You’ll hear the word “escrow” throughout the process of buying a home, but what does it actually mean?
Sometimes, you’ll hear a home referred to as “in escrow” (or “pending”), this means the house is not sold, but a deposit has been taken and a deal is in place to purchase the home and everyone is now doing the tasks that get you from the initial offer to the closing table.
Of course, a deal is never done until the ink is on the contract and the seller’s money is in their bank account. So, if you’ve found the perfect home but you learn that it’s already in escrow, there’s no harm in expressing your interest with the agent.
The majority of transactions at the escrow stage go smoothly, however, there are times when things don’t work out and a home comes back on the market. Escrow is designed to ensure the transaction is finalized before the buyer pays the seller in full.
The bottom line is, the escrow agent makes sure that all of the money goes to the right parties and in the right amounts – HOAs, taxes, lender fees, the seller, and any additional items like surveys are paid for (all of the closing costs for both parties). Think of them as the traffic cop for the money involved in a transaction. As we use title companies to facilitate the handling of funds, they also work to ensure a clean title, issue title insurance, and make sure there are no liens against the property.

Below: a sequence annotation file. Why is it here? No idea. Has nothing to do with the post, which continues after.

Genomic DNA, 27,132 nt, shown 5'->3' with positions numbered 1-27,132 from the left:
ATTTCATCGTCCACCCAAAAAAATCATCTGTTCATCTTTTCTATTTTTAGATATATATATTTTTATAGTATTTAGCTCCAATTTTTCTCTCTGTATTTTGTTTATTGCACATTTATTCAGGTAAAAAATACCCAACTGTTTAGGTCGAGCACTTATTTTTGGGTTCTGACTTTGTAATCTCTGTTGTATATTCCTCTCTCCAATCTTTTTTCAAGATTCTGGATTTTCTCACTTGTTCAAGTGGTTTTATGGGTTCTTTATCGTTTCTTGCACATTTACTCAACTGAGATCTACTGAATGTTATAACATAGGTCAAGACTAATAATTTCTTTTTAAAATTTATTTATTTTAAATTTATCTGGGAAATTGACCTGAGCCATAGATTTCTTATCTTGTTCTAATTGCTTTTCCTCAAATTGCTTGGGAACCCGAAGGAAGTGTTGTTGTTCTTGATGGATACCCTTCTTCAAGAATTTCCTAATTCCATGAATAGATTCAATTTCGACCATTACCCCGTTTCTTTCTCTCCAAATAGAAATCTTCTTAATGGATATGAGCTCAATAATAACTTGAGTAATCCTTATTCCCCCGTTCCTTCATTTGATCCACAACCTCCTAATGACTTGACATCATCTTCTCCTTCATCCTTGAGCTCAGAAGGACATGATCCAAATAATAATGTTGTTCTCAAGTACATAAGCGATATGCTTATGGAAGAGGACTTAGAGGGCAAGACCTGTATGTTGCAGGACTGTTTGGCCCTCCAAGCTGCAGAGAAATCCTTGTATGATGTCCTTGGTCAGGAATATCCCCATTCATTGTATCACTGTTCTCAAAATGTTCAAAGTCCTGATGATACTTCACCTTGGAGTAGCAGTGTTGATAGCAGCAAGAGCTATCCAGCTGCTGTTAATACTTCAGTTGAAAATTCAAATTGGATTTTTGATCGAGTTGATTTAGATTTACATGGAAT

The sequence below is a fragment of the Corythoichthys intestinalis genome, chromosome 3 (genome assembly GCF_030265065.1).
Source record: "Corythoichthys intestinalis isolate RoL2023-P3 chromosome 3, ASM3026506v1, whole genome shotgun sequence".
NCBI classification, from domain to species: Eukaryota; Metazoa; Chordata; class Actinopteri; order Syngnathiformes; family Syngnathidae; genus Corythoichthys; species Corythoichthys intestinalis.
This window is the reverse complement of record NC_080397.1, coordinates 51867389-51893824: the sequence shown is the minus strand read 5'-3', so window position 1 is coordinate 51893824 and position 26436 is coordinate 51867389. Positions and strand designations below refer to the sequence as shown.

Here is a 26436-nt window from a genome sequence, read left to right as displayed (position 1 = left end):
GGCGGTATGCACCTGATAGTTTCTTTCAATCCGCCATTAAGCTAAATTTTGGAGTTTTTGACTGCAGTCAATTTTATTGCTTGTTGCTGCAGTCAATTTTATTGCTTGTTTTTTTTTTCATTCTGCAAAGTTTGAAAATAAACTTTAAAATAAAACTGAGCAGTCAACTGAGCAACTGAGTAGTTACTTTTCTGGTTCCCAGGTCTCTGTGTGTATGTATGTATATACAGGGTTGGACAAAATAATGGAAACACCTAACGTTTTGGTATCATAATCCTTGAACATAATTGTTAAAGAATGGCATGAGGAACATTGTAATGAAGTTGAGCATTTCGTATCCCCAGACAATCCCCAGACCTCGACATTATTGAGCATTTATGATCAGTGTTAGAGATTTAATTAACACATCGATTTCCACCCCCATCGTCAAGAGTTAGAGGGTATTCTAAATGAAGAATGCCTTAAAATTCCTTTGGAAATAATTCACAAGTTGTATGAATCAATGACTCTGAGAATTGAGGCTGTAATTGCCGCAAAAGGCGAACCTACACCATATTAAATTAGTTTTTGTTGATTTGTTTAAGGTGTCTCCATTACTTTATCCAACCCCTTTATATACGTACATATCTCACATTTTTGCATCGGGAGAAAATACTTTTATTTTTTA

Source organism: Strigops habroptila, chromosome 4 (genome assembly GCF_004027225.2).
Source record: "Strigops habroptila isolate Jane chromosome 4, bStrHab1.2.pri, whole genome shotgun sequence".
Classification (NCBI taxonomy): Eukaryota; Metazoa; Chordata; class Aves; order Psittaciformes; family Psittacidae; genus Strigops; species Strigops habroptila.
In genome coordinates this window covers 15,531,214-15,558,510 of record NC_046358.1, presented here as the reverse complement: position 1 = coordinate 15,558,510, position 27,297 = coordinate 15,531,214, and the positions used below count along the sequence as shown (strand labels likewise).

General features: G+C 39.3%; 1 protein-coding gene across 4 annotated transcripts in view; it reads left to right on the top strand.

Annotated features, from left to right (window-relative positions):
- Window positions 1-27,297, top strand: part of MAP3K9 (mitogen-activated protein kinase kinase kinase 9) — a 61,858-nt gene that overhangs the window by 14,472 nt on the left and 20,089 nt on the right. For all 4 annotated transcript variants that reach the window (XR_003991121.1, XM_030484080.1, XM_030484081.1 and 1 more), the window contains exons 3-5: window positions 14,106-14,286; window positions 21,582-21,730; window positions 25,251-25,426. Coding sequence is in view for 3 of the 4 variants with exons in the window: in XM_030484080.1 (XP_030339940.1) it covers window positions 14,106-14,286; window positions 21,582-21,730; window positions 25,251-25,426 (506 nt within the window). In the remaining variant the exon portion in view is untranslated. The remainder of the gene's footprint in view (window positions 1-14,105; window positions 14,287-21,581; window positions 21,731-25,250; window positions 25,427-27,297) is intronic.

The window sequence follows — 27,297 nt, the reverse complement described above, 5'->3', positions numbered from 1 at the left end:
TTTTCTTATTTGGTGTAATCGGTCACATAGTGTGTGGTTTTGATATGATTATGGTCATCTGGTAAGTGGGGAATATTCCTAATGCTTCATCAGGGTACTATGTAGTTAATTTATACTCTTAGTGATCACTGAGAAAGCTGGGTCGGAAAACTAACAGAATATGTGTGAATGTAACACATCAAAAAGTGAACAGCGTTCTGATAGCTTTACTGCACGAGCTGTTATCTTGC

Confusion with the word escrow often arises because it’s used in different contexts. For example, an “escrow account” is used by homeowners to pay off property taxes and insurance through their monthly mortgage payments.
Lenders are allowed under law to collect these costs as part of the repayment schedule.
Linked to this is the phrase “escrow shortage”. This refers to an owner having insufficient funds in their escrow account to meet the tax bill. Typically, you can readjust your mortgage to pay this off across the following 12 months.
Here are three common questions about a property in “escrow”.
What does an escrow agent do? – They are independent of the buyer and seller. They hold monies, such as a deposit, through the process of the transaction. In the event someone terminates, depending on the terms of the contract, they would handle giving the deposits to the appropriate parties.
How long is a home in escrow? – A typical resale home is in escrow for around 30 days, but a buyer and seller can negotiate a longer period if the buyer wants additional time to sell their own home. New homes can be much longer depending on when in the build process a home is purchased – if starting from the lot and designing and building from the ground up, a home could be in escrow for over a year.
When does an escrow end? – When all legal papers are signed, the property deed is put into the buyer’s name and sent for registration with the local authority. At this point, the deposit and additional funds are paid to the seller. The buyer can then move in and is officially a new homeowner.
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